Is Santayana’s truism that we are doomed to repeat the past if we don’t remember it? This is the question David Rieff set out to answer. It is a question worth asking. I myself have given the issue a lot of thought. In fact, I addressed this very subject in my research as a graduate student.
Rieff argues that “there are times when some things are best forgotten.” He doesn’t argue that all history should be forgotten he argues that in cases in which “collective memory condemns communities to feel the pain of their historical wounds and the bitterness of their historical grievances it is not the duty to remember but a duty to forget that should be honoured.” Why? Because this type of collective memory often leads to violence. On this I agree, but I don’t think it follows that history is the problem.
In fact, I don’t think what he claims as history is not history at all. He actually referring to what he himself identifies as collective memory. Collective memories are constructed and, therefore, ripe for the abuse of history. The problem with these constructed narratives is that they are created for political purposes. Rather than trying to understand the past, certain individuals or groups intentionally construct narratives that glorify the particular group. While they often unify the group they often do so at the expensive of other groups, often exploiting people’s fears and prejudices. Therefore, they are intentionally designed as “us” vs. “them” narratives. And they are particularly effective during times of instability or uncertainty.
To explain, let’s look at one of Rieff’s own examples and one I know very well: Yugoslavia. The breakup of Yugoslavia from 1991 to 1995 (not including later events in Kosovo) was a horrific, brutal, and violent affair. Watching from afar the war appeared to be nothing more than a continuation of “ancient ethnic hatreds,” a rationale that played into the hands of both president Bush (papa), and president Clinton, neither of which wanted to get involved. And the rhetoric and images coming out of the former Yugoslavia seemed to confirm such a conclusion (see image above).
The problem was that the rising tide of nationalism in Yugoslavia was built on the manipulation of history, as all nationalist narratives are. They were constructed in opposition to other national groups. They, like all nationalist narratives, glorified their own nation and demonized others. These narratives were mostly distortions or outright fabrications. History become a weapon.
Rieff is right to conclude that these narratives stoked hatred and a desire for revenge. But to conclude that therefore it would be better to just forget past violence and injustices is well-meaning but mistaken. The nationalist rhetoric that created the hatred was built on false narratives intentionally constructed to stoke hatred. The problem is not history, but false history.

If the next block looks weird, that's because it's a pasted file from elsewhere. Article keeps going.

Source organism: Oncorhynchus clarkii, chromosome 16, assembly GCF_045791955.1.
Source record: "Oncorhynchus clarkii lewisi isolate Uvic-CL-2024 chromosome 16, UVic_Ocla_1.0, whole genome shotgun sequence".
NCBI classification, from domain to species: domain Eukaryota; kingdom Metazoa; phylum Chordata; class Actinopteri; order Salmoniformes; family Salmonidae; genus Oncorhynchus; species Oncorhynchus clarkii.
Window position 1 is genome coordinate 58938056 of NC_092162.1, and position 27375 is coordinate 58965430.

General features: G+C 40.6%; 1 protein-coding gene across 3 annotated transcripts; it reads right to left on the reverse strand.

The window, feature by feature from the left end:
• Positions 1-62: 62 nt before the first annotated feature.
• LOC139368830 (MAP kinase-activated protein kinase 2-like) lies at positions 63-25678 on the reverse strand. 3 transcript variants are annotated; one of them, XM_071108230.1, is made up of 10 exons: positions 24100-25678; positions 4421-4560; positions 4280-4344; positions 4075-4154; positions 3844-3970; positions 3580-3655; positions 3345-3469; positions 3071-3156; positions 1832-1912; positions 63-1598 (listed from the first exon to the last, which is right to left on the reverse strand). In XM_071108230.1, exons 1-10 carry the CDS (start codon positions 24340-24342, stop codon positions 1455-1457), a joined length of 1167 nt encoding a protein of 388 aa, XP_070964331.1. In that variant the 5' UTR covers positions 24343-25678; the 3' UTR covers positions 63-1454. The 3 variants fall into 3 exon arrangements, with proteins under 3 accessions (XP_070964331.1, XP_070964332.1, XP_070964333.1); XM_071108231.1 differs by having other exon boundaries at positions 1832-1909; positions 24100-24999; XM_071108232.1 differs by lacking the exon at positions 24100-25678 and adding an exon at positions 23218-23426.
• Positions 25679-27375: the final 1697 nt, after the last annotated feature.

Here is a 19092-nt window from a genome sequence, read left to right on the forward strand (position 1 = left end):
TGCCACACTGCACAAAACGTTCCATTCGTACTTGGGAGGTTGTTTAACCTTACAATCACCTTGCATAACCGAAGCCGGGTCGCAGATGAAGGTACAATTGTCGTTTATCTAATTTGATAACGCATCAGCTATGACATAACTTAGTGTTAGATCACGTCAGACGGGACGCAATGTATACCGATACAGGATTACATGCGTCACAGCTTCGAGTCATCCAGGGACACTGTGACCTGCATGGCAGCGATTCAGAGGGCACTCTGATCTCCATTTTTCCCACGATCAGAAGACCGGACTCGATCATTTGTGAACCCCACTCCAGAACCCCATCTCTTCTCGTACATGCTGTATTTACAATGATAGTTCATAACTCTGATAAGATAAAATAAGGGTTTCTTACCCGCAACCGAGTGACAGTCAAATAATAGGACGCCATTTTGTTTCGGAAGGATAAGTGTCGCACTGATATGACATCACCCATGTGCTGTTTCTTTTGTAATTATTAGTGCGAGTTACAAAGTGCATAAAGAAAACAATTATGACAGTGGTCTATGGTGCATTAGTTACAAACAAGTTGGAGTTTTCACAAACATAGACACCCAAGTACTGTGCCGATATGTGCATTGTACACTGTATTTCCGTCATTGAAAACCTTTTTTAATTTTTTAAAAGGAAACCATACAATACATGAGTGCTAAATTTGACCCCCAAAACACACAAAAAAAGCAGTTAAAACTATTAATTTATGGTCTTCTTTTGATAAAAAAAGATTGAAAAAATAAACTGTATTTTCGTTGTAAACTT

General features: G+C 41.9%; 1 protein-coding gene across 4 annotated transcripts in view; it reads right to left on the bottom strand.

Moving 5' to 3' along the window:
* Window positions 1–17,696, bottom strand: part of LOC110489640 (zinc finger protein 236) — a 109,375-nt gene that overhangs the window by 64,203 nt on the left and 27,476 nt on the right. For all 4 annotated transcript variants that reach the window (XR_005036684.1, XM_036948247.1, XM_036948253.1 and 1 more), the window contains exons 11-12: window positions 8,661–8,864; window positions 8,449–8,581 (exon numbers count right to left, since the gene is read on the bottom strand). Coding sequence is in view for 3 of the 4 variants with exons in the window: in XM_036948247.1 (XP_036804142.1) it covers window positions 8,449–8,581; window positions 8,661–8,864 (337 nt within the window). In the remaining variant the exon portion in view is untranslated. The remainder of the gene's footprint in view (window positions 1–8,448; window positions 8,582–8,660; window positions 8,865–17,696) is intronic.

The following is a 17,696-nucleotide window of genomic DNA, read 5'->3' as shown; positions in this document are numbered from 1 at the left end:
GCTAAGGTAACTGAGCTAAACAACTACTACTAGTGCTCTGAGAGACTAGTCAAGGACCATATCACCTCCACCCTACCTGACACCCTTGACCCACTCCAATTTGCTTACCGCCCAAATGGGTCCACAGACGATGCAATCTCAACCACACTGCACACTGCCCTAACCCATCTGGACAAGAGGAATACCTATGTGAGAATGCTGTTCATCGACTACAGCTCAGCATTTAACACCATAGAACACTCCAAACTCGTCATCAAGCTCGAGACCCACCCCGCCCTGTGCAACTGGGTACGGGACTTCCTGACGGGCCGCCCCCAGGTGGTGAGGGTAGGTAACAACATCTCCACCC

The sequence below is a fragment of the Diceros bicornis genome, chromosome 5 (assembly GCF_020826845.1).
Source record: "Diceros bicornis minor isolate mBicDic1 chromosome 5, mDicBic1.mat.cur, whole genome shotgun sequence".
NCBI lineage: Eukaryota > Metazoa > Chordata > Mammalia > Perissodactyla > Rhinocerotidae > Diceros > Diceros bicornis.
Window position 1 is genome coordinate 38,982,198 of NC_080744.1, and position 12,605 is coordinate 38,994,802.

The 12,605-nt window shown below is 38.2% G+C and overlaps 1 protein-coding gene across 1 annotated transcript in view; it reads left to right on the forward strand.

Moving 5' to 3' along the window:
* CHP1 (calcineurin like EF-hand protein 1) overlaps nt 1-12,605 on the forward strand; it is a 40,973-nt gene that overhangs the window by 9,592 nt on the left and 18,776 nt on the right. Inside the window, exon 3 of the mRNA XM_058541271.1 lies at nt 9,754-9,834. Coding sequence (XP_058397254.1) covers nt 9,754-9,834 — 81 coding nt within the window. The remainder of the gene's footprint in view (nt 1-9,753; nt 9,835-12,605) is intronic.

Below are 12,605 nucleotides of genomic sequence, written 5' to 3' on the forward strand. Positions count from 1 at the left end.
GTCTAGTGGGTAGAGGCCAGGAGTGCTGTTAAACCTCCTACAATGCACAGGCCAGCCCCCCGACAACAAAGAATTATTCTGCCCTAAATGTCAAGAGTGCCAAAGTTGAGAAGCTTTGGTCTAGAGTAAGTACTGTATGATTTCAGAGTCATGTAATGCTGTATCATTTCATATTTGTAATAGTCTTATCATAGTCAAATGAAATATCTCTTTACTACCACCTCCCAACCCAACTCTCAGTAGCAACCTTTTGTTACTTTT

And, as I argued in my dissertation, the rise and appeal of nationalism at that time was partly the result of the suppression of the past. There has been so much horrific violence committed between the ethnic groups that made up Yugoslavia during WWII (particularly between the Serbs and Croats) that the new leader of Yugoslavia, Broze Tito, banned all commemoration and/or discussion of the violence committed during the war against each other.
This strategy ended in complete failure. First, because those who had been victims of this violence did not forget. Second, the suppression of the truth only created resentment, and the victims were never given the opportunity allowed to reconcile and heal from their horrendous experiences.
Soon after Tito’s death the the taboo was lifted, and at just the time when Yugoslavia was suffering an economic crisis from a world-wide recession made worse by punitive austerity measures imposed on them by the IMF. The people of Yugoslavia were ripe to hear a nationalist message that explained their suffering. It offered them certainty, pride, and a scapegoat. Perceptive demagogues like Slobodan Milosovic skillfully exploited the situation for his own political gain (he was not a true believer in his rhetoric, but his followers were). Violence against those they considered the source of all that was wrong in their lives would soon follow.
But the problem was not history itself. Instead, it was the abuse of history. It was distorted nationalist narratives that glorified one’s own group while demonizing others. And this is why we need real history based on a genuine commitment to understand the past and to the truth as best we can know it. This is what was lacking in Yugoslavia and in constructed national narratives. If we want to combat the magical powers of nationalism or any exclusionary, self-aggrandizing narrative we need an educated population that can recognize these narratives for what they are: political spin.
Read Rieff’s entire essay here: The cult of memory: when history does more harm than good | David Rieff | Education | The Guardian